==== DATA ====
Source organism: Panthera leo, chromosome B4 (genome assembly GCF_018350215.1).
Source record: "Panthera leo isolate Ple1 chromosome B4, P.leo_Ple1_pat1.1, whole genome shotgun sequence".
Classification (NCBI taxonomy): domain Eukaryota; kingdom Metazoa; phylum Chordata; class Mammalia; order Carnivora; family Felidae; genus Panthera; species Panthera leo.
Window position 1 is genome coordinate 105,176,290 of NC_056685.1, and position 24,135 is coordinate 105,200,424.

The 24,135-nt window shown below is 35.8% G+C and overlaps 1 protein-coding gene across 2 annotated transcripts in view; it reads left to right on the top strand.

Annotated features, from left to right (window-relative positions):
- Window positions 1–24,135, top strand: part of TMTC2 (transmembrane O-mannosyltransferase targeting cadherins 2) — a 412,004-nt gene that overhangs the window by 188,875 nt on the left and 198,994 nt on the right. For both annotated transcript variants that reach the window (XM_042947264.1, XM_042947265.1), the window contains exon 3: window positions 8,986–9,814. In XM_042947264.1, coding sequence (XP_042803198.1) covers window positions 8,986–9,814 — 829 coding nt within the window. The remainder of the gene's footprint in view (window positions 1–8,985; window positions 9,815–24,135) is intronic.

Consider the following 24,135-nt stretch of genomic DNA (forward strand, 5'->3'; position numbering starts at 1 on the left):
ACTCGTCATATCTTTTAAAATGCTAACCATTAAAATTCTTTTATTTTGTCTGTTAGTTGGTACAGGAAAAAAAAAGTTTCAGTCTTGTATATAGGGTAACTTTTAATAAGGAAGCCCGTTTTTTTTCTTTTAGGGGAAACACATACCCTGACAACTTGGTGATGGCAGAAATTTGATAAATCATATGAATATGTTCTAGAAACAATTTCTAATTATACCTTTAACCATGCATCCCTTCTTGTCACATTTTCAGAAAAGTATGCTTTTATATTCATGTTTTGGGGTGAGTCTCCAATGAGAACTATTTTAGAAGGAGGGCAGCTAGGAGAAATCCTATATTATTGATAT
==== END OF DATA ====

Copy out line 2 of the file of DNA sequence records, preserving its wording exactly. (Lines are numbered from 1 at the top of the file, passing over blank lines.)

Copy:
Source record: "Panthera leo isolate Ple1 chromosome B4, P.leo_Ple1_pat1.1, whole genome shotgun sequence".